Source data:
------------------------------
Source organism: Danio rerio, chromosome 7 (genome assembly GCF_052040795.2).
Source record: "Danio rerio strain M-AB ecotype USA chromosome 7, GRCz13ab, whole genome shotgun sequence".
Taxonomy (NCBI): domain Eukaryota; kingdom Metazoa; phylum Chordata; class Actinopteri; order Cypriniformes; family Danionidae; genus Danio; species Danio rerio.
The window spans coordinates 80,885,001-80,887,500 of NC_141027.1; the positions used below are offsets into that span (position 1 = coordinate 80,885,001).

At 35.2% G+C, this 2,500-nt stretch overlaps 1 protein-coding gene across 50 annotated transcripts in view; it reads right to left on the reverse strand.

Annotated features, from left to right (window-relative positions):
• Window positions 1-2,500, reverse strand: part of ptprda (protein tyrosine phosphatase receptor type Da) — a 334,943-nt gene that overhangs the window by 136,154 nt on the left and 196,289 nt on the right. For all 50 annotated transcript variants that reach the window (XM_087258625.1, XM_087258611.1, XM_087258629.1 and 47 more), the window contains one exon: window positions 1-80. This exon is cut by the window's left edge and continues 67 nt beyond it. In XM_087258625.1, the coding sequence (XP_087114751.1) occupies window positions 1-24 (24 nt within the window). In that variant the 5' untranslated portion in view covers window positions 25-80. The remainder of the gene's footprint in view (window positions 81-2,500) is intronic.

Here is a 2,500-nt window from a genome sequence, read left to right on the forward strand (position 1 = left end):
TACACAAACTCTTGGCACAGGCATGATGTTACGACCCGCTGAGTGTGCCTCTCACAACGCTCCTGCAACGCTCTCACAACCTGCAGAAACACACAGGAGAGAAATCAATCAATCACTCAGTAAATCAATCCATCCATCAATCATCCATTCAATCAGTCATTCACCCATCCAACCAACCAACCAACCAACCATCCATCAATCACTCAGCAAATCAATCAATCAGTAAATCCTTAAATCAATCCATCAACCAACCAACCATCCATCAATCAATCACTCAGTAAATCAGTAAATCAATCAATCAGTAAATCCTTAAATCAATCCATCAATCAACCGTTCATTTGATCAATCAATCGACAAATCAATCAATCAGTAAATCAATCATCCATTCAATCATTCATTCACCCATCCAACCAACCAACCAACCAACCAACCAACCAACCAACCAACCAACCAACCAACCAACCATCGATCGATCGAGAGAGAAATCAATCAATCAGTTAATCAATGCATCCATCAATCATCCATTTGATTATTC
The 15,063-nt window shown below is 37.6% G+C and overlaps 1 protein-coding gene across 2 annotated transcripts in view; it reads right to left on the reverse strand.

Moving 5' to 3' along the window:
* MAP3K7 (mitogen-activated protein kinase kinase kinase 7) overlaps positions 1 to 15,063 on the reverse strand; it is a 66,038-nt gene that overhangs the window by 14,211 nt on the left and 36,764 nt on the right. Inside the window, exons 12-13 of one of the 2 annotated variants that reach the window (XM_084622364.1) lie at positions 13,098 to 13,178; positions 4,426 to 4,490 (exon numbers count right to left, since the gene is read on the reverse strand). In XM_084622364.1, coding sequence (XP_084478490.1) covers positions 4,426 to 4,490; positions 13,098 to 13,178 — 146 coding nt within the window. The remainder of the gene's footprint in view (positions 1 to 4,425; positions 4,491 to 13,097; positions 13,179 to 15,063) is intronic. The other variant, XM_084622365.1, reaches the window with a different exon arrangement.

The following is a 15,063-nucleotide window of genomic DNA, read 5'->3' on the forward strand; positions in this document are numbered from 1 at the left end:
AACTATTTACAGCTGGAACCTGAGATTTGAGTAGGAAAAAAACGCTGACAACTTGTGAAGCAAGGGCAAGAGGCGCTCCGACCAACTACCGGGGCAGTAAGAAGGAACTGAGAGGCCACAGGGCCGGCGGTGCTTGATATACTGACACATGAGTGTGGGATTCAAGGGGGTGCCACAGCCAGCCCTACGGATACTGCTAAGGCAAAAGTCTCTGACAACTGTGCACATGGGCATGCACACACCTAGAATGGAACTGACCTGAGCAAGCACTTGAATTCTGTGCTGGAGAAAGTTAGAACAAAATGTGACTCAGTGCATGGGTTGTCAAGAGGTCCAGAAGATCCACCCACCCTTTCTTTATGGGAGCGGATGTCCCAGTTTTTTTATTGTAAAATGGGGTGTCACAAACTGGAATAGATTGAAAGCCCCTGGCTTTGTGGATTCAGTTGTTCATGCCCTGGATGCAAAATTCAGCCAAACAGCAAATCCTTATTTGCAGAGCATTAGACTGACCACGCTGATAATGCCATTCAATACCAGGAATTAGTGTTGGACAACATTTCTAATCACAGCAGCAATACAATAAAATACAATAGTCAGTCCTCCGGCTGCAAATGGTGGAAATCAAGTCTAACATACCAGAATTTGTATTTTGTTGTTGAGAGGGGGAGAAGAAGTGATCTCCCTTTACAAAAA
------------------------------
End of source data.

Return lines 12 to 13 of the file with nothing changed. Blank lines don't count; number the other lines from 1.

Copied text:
* MAP3K7 (mitogen-activated protein kinase kinase kinase 7) overlaps positions 1 to 15,063 on the reverse strand; it is a 66,038-nt gene that overhangs the window by 14,211 nt on the left and 36,764 nt on the right. Inside the window, exons 12-13 of one of the 2 annotated variants that reach the window (XM_084622364.1) lie at positions 13,098 to 13,178; positions 4,426 to 4,490 (exon numbers count right to left, since the gene is read on the reverse strand). In XM_084622364.1, coding sequence (XP_084478490.1) covers positions 4,426 to 4,490; positions 13,098 to 13,178 — 146 coding nt within the window. The remainder of the gene's footprint in view (positions 1 to 4,425; positions 4,491 to 13,097; positions 13,179 to 15,063) is intronic. The other variant, XM_084622365.1, reaches the window with a different exon arrangement.

The following is a 15,063-nucleotide window of genomic DNA, read 5'->3' on the forward strand; positions in this document are numbered from 1 at the left end: